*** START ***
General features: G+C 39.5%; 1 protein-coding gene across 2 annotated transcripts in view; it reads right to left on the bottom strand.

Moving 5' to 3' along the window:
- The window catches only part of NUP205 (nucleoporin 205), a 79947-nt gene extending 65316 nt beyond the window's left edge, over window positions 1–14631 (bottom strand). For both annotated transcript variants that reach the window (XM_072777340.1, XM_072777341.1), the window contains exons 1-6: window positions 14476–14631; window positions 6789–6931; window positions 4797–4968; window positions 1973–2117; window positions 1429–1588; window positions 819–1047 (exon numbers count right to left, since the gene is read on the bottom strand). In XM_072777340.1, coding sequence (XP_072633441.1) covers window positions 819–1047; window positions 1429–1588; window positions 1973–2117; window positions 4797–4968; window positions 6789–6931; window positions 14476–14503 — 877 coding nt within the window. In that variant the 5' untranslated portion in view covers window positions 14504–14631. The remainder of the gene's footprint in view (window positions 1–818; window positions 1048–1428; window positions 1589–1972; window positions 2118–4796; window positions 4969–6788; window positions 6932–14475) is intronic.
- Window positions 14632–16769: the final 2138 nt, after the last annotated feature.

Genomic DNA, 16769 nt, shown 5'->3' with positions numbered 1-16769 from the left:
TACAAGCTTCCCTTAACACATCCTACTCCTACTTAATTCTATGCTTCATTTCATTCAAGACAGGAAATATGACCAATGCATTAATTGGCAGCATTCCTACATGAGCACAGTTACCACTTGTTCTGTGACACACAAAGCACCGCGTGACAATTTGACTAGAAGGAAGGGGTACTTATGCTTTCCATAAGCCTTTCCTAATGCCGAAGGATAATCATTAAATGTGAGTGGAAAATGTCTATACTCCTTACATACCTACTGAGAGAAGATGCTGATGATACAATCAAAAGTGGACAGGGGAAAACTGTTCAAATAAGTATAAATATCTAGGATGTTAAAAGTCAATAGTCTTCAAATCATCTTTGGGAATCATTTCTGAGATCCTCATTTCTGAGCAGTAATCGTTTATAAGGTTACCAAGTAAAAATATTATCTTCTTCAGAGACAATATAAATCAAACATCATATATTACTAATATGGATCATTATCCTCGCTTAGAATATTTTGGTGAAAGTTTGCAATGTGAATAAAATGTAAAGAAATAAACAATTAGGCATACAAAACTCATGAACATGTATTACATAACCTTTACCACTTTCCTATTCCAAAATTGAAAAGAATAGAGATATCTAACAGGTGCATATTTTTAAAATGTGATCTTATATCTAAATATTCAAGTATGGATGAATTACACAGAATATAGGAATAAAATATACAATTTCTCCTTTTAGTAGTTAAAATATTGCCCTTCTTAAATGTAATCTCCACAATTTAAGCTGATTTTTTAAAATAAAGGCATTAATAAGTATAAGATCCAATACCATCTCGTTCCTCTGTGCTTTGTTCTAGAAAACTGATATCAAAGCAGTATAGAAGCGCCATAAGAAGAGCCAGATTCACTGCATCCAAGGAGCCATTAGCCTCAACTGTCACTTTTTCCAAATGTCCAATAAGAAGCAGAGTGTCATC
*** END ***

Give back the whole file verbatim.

General features: G+C 39.5%; 1 protein-coding gene across 2 annotated transcripts in view; it reads right to left on the bottom strand.

Moving 5' to 3' along the window:
- The window catches only part of NUP205 (nucleoporin 205), a 79947-nt gene extending 65316 nt beyond the window's left edge, over window positions 1–14631 (bottom strand). For both annotated transcript variants that reach the window (XM_072777340.1, XM_072777341.1), the window contains exons 1-6: window positions 14476–14631; window positions 6789–6931; window positions 4797–4968; window positions 1973–2117; window positions 1429–1588; window positions 819–1047 (exon numbers count right to left, since the gene is read on the bottom strand). In XM_072777340.1, coding sequence (XP_072633441.1) covers window positions 819–1047; window positions 1429–1588; window positions 1973–2117; window positions 4797–4968; window positions 6789–6931; window positions 14476–14503 — 877 coding nt within the window. In that variant the 5' untranslated portion in view covers window positions 14504–14631. The remainder of the gene's footprint in view (window positions 1–818; window positions 1048–1428; window positions 1589–1972; window positions 2118–4796; window positions 4969–6788; window positions 6932–14475) is intronic.
- Window positions 14632–16769: the final 2138 nt, after the last annotated feature.

Genomic DNA, 16769 nt, shown 5'->3' with positions numbered 1-16769 from the left:
TACAAGCTTCCCTTAACACATCCTACTCCTACTTAATTCTATGCTTCATTTCATTCAAGACAGGAAATATGACCAATGCATTAATTGGCAGCATTCCTACATGAGCACAGTTACCACTTGTTCTGTGACACACAAAGCACCGCGTGACAATTTGACTAGAAGGAAGGGGTACTTATGCTTTCCATAAGCCTTTCCTAATGCCGAAGGATAATCATTAAATGTGAGTGGAAAATGTCTATACTCCTTACATACCTACTGAGAGAAGATGCTGATGATACAATCAAAAGTGGACAGGGGAAAACTGTTCAAATAAGTATAAATATCTAGGATGTTAAAAGTCAATAGTCTTCAAATCATCTTTGGGAATCATTTCTGAGATCCTCATTTCTGAGCAGTAATCGTTTATAAGGTTACCAAGTAAAAATATTATCTTCTTCAGAGACAATATAAATCAAACATCATATATTACTAATATGGATCATTATCCTCGCTTAGAATATTTTGGTGAAAGTTTGCAATGTGAATAAAATGTAAAGAAATAAACAATTAGGCATACAAAACTCATGAACATGTATTACATAACCTTTACCACTTTCCTATTCCAAAATTGAAAAGAATAGAGATATCTAACAGGTGCATATTTTTAAAATGTGATCTTATATCTAAATATTCAAGTATGGATGAATTACACAGAATATAGGAATAAAATATACAATTTCTCCTTTTAGTAGTTAAAATATTGCCCTTCTTAAATGTAATCTCCACAATTTAAGCTGATTTTTTAAAATAAAGGCATTAATAAGTATAAGATCCAATACCATCTCGTTCCTCTGTGCTTTGTTCTAGAAAACTGATATCAAAGCAGTATAGAAGCGCCATAAGAAGAGCCAGATTCACTGCATCCAAGGAGCCATTAGCCTCAACTGTCACTTTTTCCAAATGTCCAATAAGAAGCAGAGTGTCATC